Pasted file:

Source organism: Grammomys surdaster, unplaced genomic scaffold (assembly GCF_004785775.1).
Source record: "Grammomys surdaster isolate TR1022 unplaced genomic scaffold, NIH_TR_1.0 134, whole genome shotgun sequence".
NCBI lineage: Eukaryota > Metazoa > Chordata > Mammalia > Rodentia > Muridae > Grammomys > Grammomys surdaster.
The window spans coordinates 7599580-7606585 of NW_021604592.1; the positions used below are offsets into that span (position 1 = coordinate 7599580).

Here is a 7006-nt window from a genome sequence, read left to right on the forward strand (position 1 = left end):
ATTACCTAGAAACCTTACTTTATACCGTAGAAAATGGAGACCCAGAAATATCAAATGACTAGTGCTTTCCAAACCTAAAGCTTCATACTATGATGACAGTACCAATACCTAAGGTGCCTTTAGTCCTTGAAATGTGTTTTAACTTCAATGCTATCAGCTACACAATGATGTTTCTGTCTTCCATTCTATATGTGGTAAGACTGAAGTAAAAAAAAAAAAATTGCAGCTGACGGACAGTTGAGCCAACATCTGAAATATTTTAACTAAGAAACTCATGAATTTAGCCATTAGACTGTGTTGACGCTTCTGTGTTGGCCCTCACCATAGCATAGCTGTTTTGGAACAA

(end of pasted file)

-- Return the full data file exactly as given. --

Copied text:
Source organism: Grammomys surdaster, unplaced genomic scaffold (assembly GCF_004785775.1).
Source record: "Grammomys surdaster isolate TR1022 unplaced genomic scaffold, NIH_TR_1.0 134, whole genome shotgun sequence".
NCBI lineage: Eukaryota > Metazoa > Chordata > Mammalia > Rodentia > Muridae > Grammomys > Grammomys surdaster.
The window spans coordinates 7599580-7606585 of NW_021604592.1; the positions used below are offsets into that span (position 1 = coordinate 7599580).

Here is a 7006-nt window from a genome sequence, read left to right on the forward strand (position 1 = left end):
ATTACCTAGAAACCTTACTTTATACCGTAGAAAATGGAGACCCAGAAATATCAAATGACTAGTGCTTTCCAAACCTAAAGCTTCATACTATGATGACAGTACCAATACCTAAGGTGCCTTTAGTCCTTGAAATGTGTTTTAACTTCAATGCTATCAGCTACACAATGATGTTTCTGTCTTCCATTCTATATGTGGTAAGACTGAAGTAAAAAAAAAAAAATTGCAGCTGACGGACAGTTGAGCCAACATCTGAAATATTTTAACTAAGAAACTCATGAATTTAGCCATTAGACTGTGTTGACGCTTCTGTGTTGGCCCTCACCATAGCATAGCTGTTTTGGAACAA